A personal injury attorney is your advocate in the court system, handling all the documents, procedures, trial preparation, and trial when necessary.

The personal injury lawyers at Craig, Kelley & Faultless handle cases on a contingency fee basis. A contingency arrangement means that there are no legal fees unless you recover a financial award in a settlement or court ruling.

Craig, Kelley & Faultless is never intimidated by taking on large corporations or insurance companies to pursue justice for our clients.

When receiving a settlement, how much does the personal lawyer take?

With most contingency fee agreements, an attorney agrees to a certain percentage of a client’s settlement or jury award in exchange for payment up front. The percentage is typically one-third, or 33 percent, but can be as high as 40 percent or more in some cases.

Some firms use a sliding scale on which the percentage deducted for fees varies depending on the stage of the legal process at which the case is resolved. When a demand letter leads to a quick resolution, the percentage will generally be lower than if the attorney has to file a lawsuit.

The contingency fee is distinct from other legal costs and expenses involved in the handling of a personal injury case. Filing fees, medical records, and expert witness fees are costs that the law firm may deduct from the final award.

Once a case is finalized, the insurer or the responsible party pays the settlement or judgment directly to the lawyer. Your lawyer then provides an itemized list of the deductions before disbursing the remaining proceeds to you.

The retainer agreement, which you sign when you hire a personal injury lawyer, details the specific fee percentage to avoid any surprises for the client in the end.

How long does a personal injury case take?

The amount of time it takes to resolve a personal injury case will vary depending on specific factors. Claims with stronger evidence may be more likely to be settled faster than cases in which key facts or the injuries themselves are in dispute.

Since the evidence gathering or discovery phase could take some time, you should expect it to take at least several months before a lawyer can begin negotiating a respectable settlement amount with an insurance company. Settlement negotiations could continue for several additional months and may last all the way through the eve of the trial or even during a trial if the case goes to court.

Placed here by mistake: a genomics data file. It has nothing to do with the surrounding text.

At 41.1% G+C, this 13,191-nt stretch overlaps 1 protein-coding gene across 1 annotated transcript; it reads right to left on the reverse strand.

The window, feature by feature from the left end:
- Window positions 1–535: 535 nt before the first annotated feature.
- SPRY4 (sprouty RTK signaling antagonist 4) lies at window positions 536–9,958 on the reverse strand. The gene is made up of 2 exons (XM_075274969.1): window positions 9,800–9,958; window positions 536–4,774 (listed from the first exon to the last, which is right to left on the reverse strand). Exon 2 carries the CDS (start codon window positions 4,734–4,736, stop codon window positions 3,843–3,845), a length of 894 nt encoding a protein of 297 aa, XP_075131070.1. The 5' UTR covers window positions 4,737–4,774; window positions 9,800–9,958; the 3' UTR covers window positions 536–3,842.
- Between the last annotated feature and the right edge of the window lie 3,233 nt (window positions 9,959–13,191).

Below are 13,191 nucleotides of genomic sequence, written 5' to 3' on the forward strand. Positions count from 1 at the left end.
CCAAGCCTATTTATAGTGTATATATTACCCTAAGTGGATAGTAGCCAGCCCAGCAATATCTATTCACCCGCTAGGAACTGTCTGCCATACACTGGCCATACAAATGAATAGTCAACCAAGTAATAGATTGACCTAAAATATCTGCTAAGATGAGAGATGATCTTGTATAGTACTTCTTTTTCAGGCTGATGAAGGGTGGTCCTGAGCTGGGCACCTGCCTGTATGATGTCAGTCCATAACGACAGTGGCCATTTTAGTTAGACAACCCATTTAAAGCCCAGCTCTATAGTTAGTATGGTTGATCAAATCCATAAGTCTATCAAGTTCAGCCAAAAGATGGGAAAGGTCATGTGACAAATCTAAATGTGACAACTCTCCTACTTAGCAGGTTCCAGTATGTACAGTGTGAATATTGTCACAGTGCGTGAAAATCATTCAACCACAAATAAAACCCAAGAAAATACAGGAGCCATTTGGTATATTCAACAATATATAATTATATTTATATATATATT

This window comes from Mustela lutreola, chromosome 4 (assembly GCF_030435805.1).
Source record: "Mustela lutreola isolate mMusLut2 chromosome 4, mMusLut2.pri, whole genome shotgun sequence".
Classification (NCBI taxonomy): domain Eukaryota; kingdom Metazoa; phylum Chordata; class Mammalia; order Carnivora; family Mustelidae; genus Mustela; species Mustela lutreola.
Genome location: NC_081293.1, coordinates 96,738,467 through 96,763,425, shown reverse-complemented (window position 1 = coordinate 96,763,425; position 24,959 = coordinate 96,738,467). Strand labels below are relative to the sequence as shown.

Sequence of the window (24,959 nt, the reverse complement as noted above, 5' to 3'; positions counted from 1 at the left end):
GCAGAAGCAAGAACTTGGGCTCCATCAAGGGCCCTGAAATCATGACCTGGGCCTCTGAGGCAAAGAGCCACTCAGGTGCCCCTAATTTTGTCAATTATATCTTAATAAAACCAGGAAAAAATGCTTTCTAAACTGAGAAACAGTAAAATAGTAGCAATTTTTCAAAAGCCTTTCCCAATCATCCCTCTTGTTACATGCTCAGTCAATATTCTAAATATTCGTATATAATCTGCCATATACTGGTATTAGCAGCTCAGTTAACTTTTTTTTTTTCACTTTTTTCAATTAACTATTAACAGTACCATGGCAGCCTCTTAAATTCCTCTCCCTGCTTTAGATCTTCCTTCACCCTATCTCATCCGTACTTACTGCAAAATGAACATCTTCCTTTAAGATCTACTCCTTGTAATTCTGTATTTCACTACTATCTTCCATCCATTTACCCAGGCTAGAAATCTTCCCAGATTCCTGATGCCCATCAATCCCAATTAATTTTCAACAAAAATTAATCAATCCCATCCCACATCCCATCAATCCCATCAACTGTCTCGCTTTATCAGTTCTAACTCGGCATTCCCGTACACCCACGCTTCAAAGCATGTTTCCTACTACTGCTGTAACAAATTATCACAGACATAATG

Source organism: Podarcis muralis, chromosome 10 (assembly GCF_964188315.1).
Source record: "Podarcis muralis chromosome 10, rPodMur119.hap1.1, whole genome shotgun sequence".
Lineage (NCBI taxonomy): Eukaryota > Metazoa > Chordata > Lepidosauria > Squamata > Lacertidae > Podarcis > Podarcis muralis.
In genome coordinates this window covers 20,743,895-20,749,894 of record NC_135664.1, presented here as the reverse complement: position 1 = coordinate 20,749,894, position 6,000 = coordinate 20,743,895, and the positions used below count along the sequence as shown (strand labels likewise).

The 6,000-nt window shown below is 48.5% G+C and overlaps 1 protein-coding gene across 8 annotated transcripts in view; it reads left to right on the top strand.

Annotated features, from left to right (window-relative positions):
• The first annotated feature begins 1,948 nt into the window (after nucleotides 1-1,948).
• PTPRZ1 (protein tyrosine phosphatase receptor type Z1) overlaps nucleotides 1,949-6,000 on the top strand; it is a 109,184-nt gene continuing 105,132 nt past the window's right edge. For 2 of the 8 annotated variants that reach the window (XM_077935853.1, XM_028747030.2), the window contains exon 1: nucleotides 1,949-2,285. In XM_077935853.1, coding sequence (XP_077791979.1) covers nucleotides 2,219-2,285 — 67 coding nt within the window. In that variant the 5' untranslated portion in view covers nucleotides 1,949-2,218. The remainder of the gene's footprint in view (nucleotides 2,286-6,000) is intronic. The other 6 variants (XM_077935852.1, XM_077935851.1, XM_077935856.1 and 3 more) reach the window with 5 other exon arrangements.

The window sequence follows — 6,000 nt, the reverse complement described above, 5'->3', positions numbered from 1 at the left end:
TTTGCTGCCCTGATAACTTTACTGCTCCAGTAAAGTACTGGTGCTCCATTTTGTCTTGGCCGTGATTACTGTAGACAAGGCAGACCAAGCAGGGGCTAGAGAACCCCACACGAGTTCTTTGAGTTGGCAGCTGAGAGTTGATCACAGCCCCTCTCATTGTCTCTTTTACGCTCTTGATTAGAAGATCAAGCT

A lawyer may hold off on filing a lawsuit until the scope of the victim’s injuries and medical treatment needs are more evident. Once filed, a personal injury lawsuit can take several years to work its way to resolution.

Will My Case Go to Trial?

Nearly every injury victim asks whether his or her case will go to trial. The answer may depend on the insurance company handling the case on behalf of the at-fault party or parties. Insurers can be stubborn and refuse to negotiate. On the other hand, insurance companies seldom want a case to go to trial because of the uncertain outcome of litigation.

For this reason, settlements always remain the more likely outcome. There is no guarantee of any particular outcome, but in the end, an insurance company may conclude that settling is more cost-effective than paying their legal team to fight your claim and risking an additional judgment on top of those costs.

A settlement also can benefit the at-fault party or that party’s insurance company. For example, a confidentiality clause may be part of the settlement, which prevents anyone connected to the case from speaking about it – and specifically the dollar amount of the settlement — publicly.

If a case does go trial, it could be a year or longer before it shows up on the court docket. The trial itself could take weeks depending upon the amount in demand, the proof required, the number of witnesses, and how vigorously the defense responds in its rebuttal.

Any trial will be a matter of public record. Corporate defendants when they are engaged in any court battle may have concerns about preventing the disclosure of embarrassing information that could harm the company’s reputation. Your attorney could use that as a form of pre-trial leverage that leads to a favorable resolution.

At Craig, Kelley & Faultless, we will give your claim personal attention and do our best to move your case forward as quickly and efficiently as possible through the civil justice system.